• 2001 ~ Folk singer Fred Neil, who had such hits as Everybody’s Talking, and Candyman, died at the age of 64. Neil started his music career in 1955 when he moved from St. Petersburg to Memphis, Tenn. He released his first single, You Ain’t Treatin’ Me Right/Don’t Put the Blame On Me, two years later. The singer became a cult favorite in New York City’s Greenwich Village folk scene after Roy Orbison released a blues recording of Neil’s Candyman in 1960. Neil released his first solo album, Bleecker & MacDougal, in 1965. After moving back to Florida, Neil took an interest in protecting dolphins. He frequently visited Kathy, the star of the television show Flipper, and wrote a song called The Dolphins, which was released on his 1967 album Fred Neil. In 1970, Neil co-founded the Dolphin Research Project to help curb the capture and exploitation of dolphins worldwide. His last big hit came in 1969 when the film Midnight Cowboy featured singer Harry Nilsson’s version of Neil’s Everybody’s Talking.

• 2002 ~ Dorle Jarmel Soria, a writer and co-founder of the music label Angel Records, died. She was 101. Soria and her husband, Dario Soria, together founded Angel Records, which distributed some of the labels of EMI, a British company. The label released some 500 recordings, including the work of singer Elisabeth Schwarzkopf, pianist Walter Gieseking and conductor Herbert von Karajan. The company was eventually sold by EMI, and the Sorias went on to help found Gian Carlo Menotti’s Festival of Two Worlds in Italy. Before founding Angel, Soria had a career in journalism and worked for Arthur Judson, who was a concert manager for the New York Philharmonic. Soria wrote regularly for several music magazines, and had a weekly column for the Carnegie Hall program in the 1960s. She also published a book about the history of the Metropolitan Opera.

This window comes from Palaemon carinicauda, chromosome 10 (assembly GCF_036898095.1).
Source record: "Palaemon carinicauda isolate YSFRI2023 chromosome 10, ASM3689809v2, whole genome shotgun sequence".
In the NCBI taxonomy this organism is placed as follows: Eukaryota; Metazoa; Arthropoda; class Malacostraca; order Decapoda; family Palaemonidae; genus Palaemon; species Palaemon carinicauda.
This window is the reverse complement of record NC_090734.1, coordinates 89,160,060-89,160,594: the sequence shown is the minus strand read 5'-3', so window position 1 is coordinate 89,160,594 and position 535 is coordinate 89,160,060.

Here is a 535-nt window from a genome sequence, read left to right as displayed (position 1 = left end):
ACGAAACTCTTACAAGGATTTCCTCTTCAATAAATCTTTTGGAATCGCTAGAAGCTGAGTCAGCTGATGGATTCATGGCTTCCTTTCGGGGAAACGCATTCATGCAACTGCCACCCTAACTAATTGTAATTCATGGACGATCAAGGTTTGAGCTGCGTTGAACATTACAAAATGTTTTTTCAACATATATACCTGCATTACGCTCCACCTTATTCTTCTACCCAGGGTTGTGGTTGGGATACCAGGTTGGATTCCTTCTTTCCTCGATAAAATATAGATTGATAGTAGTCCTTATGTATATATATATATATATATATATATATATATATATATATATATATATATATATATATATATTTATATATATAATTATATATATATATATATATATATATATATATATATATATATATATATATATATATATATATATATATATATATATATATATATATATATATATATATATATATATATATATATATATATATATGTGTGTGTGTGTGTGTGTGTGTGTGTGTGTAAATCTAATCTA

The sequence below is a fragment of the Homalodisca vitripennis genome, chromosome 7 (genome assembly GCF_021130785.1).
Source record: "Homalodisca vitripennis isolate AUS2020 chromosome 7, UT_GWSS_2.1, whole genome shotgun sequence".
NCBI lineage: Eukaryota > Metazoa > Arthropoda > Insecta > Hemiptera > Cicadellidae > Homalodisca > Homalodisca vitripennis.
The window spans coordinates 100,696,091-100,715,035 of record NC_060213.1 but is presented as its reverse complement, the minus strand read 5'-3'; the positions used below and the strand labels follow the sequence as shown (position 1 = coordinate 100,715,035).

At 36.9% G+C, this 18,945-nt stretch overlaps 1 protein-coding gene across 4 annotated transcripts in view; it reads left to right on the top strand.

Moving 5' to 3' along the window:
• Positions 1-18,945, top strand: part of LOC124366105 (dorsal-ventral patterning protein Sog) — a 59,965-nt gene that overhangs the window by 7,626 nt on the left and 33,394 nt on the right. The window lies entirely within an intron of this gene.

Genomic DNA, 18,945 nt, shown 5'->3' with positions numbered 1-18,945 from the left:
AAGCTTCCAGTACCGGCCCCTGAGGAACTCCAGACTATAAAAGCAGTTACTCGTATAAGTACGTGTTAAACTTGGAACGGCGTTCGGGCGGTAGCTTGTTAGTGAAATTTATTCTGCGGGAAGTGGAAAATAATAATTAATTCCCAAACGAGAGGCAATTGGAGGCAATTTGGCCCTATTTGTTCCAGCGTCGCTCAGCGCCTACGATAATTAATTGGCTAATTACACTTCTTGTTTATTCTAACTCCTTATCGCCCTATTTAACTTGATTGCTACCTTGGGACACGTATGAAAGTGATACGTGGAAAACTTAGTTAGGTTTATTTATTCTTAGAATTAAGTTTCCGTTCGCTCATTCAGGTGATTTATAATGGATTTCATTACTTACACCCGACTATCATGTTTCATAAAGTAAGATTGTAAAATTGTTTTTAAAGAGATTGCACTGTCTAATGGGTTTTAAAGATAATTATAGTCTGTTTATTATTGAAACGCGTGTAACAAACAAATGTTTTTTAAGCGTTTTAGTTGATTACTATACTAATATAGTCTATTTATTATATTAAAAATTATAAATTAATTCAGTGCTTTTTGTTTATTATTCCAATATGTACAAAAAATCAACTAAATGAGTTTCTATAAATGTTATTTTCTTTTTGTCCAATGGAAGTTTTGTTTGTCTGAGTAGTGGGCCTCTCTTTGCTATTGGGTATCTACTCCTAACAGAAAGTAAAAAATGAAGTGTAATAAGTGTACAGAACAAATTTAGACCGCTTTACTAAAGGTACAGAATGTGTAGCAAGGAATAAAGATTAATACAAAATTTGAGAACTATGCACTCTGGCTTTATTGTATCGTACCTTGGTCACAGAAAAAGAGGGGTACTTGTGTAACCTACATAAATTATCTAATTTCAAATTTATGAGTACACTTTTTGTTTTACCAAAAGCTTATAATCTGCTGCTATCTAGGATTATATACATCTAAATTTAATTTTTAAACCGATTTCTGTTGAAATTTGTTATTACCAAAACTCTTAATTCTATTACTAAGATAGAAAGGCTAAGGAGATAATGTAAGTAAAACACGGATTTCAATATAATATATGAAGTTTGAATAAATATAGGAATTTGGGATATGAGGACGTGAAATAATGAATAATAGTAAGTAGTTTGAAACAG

June 26 in Music History

today

 

Be sure your student reads and listens to Today’s Daily Listening Assignment

 

• 1284 ~ The Pied Piper exacted his revenge upon the German town of Hamelin this day. The townspeople had promised to pay the piper a large fee if he could rid their town the nasty rats running all over the place. He had played his trusty pipe and the rats had followed him out of town and into the River Weser. But once the rodents were eliminated, the local folks decided not to pay after all. The piper was not pleased and repaid the townspeople by playing his pipe for the children of Hamelin, just like he had done for the rats. And just like the rats, the children followed him out of town.

 

• 1582 ~ Johannes Schultz, Composer

• 1657 ~ Tobias Michael, Composer, died at the age of 65

• 1661 ~ Lazaro Valvasensi, Composer, died at the age of 76

• 1747 ~ Leopold Jan Antonin Kozeluh, Composer